Who would think that you can spend a lazy Sunday afternoon playing in a pious way? Monks and Mystics, a Crusader Kings II add-on, makes it possible. So here I am, listening to Gregorian chant and accompanying my ruler in his spiritual journey.
The 13th century Iceland isn’t the most exciting place in the world of Christendom. All right, some time ago a friendly host of Norwegian crusaders paid us a visit after one of our rulers gave up to his self-destructive urges and declared this (petty) kingdom to be a stronghold of the heretic Fratelli sect. Fortunately, after a few crushing defeats suffered by his army he came to his mind and decided to renounce his exotic beliefs. The Norse tourists left us without saying a word.
Another time, the half of the Iceland decided that a vulgar and watered-down version of Gnosticism is just what they needed. Tells something about crazy things people do when they’re bored. The French Templar knights summoned by the king put an end to this folly in no time.
So, what can you do when you’re a ruler of a literally insular kingdom consisting of two provinces, what can you do to kill the time? Foreign invasions don’t happen unless provoked, the people usually love their ruler more than he deserves, and ‘court intrigue’ sounds outlandish because the Royal House and its retainers are all a happy family.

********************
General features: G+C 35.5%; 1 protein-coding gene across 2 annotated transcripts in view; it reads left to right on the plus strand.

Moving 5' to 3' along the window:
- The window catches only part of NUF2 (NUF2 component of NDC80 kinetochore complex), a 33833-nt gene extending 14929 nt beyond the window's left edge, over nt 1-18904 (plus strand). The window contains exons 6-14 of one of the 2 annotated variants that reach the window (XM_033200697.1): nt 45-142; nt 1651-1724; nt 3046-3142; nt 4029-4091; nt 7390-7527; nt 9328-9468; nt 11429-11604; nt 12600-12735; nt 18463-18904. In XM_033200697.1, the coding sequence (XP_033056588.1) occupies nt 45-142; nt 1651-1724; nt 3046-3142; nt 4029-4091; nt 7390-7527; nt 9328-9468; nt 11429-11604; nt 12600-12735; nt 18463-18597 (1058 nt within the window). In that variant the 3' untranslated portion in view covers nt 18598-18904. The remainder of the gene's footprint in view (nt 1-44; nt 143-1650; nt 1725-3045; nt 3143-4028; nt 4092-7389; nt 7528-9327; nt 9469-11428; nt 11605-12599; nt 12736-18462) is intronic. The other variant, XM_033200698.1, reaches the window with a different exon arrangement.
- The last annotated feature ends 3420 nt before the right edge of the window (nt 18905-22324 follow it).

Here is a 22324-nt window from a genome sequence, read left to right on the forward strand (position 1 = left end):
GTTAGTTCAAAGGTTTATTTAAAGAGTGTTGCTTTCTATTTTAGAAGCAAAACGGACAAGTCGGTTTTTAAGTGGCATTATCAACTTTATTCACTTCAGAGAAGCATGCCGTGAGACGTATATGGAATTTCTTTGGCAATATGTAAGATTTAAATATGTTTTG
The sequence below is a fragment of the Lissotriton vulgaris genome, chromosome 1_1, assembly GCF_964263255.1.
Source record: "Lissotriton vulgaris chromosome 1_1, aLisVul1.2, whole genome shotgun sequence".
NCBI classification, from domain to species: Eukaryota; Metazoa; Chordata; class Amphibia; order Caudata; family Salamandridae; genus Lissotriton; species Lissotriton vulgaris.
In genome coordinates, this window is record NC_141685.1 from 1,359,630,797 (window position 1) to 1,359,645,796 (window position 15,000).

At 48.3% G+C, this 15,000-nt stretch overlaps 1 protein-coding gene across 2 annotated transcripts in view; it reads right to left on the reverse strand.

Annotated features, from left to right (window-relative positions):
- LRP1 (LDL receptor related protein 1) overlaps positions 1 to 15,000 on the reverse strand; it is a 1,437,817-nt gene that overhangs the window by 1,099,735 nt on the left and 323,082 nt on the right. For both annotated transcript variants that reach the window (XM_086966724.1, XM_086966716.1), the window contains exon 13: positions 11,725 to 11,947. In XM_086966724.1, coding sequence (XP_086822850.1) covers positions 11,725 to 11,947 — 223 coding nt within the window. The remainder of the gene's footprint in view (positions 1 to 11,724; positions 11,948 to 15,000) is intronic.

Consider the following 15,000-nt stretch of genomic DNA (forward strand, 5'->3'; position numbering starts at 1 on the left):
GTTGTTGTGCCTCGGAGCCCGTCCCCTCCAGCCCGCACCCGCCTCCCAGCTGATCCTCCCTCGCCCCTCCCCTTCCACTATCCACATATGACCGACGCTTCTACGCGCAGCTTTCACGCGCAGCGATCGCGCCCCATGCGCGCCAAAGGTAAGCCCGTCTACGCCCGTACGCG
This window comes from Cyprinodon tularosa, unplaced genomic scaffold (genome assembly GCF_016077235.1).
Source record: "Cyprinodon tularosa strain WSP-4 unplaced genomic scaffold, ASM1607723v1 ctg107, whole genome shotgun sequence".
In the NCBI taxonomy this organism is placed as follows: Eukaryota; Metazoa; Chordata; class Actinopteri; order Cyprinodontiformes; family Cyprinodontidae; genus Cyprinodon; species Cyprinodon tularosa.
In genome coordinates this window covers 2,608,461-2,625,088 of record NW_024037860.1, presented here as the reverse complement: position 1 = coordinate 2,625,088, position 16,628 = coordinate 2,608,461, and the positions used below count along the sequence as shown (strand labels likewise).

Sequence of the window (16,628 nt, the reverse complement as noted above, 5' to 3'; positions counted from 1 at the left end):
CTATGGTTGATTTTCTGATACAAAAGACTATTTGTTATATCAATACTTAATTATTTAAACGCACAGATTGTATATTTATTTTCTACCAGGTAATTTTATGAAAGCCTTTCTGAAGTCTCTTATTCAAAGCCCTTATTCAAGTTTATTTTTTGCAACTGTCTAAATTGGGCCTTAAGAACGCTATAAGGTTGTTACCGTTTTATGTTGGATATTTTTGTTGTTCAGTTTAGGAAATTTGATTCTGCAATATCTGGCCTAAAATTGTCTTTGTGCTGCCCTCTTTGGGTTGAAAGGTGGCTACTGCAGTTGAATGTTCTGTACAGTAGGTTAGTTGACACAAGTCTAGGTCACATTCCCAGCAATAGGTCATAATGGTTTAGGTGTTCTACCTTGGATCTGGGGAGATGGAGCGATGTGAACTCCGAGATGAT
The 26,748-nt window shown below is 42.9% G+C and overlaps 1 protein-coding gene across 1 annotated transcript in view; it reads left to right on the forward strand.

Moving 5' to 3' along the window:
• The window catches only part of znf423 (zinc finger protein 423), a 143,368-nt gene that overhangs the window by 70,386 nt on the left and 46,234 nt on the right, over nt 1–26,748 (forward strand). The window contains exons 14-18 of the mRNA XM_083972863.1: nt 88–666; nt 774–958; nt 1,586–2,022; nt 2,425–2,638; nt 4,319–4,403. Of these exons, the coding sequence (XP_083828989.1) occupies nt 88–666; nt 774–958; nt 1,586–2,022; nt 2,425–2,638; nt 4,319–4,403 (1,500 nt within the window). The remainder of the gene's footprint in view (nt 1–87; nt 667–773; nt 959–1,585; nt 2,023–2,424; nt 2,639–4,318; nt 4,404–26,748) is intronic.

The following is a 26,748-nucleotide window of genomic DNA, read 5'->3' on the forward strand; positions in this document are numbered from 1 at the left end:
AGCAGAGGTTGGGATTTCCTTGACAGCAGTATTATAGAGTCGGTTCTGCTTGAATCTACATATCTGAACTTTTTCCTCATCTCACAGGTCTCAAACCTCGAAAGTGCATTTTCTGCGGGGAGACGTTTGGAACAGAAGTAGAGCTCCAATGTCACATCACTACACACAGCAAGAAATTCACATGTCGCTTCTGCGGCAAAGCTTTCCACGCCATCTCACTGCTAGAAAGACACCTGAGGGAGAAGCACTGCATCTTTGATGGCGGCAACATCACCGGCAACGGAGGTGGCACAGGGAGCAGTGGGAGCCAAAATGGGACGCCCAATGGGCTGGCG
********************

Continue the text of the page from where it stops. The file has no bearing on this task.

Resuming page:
Fortunately, we have the Downloadable Content. Monks and Mystics lets the player join four societies which, in case of Christian rulers, are the Dominican and Benedictine, the Hermetics, and finally a literal cult od devil worshippers. Dabbling into alchemy and astrology would be interesting, but it requires high Learning skill and Iceland has never been known for having scholars as rulers (at least not in this timeline). Since I’ve always preferred to play the good guys, Satanic worship has no appeal to me at all — besides, all those cannibalistic feasts are a terrible mess — so donning the sackcloth habit remains the only option.
Playing with my ruler as a pious lay brother is a surprisingly uplifting experience. It involves missions given to you by the head of the order, usually meaning that you have to go into seclusion to fast, pray and meditate on the Word of God, but you also participate in events like a pilgrimage to a holy site containing a precious relic. The reward systems is interesting, because gaining a higher rank gives you the power to cure a courtier or family member from a certain vice or even teach them virtue, which, as I suppose, reflects some of the quiet power such religious societies had in the medieval period. Of course, someone could point out that this vision is too idealistic and ignores the historical fact that monastic orders had direct political power too, and that some convents were literal nests of debauchery, but I’m not going to complain about that. Monks&Mystics may not be complex enough, but at least it avoids presentism, anti-medieval bias and the tired Dung Ages cliché, which is enough for me.
Since I tried to play the DLC with a Catholic ruler, I’m really curious how it works out for other religions. Can I become a Sufi mystic as a Shia leader? What option do Buddhists or Hindus have? Maybe I’ll try those options out and write about it next week.